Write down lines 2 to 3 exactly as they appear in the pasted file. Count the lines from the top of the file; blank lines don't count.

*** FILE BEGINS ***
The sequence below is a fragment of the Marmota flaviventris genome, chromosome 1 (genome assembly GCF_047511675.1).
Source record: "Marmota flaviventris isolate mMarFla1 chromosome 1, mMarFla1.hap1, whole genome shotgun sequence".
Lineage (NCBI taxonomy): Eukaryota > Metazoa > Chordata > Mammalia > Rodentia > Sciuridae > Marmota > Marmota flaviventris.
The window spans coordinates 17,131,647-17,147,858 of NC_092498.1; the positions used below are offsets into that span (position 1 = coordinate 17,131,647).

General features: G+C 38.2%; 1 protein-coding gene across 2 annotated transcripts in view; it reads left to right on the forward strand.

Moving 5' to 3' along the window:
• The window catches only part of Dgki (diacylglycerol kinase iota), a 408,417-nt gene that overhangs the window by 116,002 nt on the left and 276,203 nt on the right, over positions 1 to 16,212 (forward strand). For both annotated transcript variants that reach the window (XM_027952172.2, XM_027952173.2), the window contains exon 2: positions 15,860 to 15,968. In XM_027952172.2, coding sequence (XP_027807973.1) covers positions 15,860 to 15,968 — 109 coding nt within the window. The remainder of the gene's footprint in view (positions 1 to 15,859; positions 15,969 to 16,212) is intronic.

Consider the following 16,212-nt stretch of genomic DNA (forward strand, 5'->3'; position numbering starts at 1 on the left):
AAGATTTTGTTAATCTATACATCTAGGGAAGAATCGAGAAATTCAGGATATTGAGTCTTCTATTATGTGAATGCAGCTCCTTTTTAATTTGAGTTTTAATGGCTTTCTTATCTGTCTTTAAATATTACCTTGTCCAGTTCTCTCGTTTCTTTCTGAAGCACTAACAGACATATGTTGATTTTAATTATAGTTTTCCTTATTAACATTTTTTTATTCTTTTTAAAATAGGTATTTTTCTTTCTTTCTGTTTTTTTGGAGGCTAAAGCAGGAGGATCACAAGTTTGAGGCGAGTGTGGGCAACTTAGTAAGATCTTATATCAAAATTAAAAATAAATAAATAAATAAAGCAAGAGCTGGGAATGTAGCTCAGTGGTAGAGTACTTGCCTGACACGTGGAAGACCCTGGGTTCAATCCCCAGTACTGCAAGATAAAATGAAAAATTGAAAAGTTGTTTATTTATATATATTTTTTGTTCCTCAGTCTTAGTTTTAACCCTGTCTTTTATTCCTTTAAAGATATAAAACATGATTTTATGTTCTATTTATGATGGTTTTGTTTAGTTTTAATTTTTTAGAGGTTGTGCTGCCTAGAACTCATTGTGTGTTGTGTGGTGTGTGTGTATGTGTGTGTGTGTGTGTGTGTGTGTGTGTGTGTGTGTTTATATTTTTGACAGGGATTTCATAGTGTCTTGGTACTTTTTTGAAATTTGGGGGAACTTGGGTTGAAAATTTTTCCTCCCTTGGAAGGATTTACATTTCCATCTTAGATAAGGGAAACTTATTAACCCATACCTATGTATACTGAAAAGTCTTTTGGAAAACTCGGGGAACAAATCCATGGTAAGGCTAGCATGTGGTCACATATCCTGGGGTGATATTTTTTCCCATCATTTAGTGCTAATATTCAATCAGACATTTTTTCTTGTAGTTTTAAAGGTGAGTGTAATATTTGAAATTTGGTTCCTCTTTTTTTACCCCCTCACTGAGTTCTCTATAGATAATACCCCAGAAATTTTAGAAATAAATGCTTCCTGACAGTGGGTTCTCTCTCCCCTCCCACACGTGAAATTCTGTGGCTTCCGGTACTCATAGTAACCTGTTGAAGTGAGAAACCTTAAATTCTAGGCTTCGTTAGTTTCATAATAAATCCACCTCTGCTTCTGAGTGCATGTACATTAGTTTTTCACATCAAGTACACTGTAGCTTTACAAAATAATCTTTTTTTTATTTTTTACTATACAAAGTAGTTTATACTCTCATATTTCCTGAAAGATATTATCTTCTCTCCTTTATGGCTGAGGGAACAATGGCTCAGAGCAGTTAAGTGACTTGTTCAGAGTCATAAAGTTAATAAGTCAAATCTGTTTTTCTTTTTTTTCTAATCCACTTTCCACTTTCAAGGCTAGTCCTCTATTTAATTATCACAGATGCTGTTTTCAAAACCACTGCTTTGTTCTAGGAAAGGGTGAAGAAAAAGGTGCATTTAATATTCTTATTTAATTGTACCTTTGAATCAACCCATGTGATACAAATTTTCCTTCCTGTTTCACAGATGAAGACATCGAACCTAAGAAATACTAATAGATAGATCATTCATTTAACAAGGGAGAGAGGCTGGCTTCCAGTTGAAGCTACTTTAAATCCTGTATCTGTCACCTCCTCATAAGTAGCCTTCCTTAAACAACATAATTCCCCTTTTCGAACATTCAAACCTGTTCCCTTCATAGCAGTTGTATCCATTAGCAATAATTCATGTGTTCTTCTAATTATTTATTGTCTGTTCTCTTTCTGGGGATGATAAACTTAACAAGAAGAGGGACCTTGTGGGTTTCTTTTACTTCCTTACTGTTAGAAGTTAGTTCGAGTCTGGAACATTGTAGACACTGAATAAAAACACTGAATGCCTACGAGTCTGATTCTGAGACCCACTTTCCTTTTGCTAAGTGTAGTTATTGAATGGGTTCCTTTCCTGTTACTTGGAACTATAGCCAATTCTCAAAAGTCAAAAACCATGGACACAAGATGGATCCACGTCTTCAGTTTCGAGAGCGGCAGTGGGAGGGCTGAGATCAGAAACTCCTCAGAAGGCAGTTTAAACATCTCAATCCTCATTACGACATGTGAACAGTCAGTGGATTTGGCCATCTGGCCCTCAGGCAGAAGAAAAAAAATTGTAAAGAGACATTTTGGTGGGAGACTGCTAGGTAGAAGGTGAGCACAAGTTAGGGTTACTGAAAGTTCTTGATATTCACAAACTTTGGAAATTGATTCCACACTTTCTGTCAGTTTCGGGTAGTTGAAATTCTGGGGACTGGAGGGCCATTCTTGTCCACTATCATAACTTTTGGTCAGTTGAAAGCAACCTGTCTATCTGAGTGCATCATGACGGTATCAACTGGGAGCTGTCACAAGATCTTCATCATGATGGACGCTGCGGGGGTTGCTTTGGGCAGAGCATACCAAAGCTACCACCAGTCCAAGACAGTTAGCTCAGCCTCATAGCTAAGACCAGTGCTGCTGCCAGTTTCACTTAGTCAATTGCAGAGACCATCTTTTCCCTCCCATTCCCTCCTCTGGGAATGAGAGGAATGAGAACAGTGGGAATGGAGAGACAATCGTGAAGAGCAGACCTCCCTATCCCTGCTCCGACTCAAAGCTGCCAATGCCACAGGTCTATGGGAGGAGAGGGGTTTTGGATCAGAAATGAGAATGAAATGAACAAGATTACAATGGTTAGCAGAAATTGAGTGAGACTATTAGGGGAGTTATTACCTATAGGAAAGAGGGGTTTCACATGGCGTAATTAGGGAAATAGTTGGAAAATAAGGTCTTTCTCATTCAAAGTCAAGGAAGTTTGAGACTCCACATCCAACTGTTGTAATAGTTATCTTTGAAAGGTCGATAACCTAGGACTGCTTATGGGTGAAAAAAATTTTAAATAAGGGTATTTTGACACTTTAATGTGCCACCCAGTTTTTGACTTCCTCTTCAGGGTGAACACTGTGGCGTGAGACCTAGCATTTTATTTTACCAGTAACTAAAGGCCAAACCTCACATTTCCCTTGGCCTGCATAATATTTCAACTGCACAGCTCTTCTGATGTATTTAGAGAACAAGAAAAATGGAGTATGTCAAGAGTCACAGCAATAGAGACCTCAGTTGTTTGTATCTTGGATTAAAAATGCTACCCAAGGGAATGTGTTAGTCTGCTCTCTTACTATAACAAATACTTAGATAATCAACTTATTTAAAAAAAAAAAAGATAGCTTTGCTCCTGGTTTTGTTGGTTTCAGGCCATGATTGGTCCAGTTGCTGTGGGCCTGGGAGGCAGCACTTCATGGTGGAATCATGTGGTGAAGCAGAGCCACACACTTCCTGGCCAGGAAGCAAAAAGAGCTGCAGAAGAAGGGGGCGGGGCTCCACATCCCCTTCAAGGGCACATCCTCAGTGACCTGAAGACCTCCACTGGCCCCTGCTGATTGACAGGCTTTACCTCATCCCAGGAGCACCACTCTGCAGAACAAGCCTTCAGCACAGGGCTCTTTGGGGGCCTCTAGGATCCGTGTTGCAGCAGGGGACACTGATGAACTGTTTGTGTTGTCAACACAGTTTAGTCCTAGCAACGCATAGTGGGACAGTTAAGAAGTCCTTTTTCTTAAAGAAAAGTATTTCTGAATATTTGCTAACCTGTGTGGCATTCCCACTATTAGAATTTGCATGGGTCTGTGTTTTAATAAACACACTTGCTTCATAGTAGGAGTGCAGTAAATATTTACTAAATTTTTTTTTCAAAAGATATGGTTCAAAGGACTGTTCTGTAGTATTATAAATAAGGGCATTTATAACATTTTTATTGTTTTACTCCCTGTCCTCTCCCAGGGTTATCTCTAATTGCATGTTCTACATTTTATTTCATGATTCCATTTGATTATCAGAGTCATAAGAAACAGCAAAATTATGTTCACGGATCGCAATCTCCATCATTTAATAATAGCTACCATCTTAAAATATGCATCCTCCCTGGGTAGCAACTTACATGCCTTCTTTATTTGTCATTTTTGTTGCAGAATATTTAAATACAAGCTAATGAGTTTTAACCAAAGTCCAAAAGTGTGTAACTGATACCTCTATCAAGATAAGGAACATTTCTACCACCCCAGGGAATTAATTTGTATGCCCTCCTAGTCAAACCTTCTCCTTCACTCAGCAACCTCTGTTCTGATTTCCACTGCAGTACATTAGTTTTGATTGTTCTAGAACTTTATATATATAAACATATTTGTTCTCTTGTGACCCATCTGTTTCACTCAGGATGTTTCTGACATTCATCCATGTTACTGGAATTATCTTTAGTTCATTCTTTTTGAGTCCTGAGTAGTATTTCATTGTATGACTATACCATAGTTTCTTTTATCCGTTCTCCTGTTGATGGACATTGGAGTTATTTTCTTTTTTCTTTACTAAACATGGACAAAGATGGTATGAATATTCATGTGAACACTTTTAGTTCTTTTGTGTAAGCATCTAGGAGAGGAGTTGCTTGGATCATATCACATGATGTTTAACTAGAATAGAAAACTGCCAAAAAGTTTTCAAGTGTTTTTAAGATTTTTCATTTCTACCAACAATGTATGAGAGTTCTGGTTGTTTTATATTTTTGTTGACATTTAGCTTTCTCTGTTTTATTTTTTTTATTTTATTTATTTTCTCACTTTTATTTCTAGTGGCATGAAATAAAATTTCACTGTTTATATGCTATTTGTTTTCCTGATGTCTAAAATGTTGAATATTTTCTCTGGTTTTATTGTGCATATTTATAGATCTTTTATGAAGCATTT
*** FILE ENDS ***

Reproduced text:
Source record: "Marmota flaviventris isolate mMarFla1 chromosome 1, mMarFla1.hap1, whole genome shotgun sequence".
Lineage (NCBI taxonomy): Eukaryota > Metazoa > Chordata > Mammalia > Rodentia > Sciuridae > Marmota > Marmota flaviventris.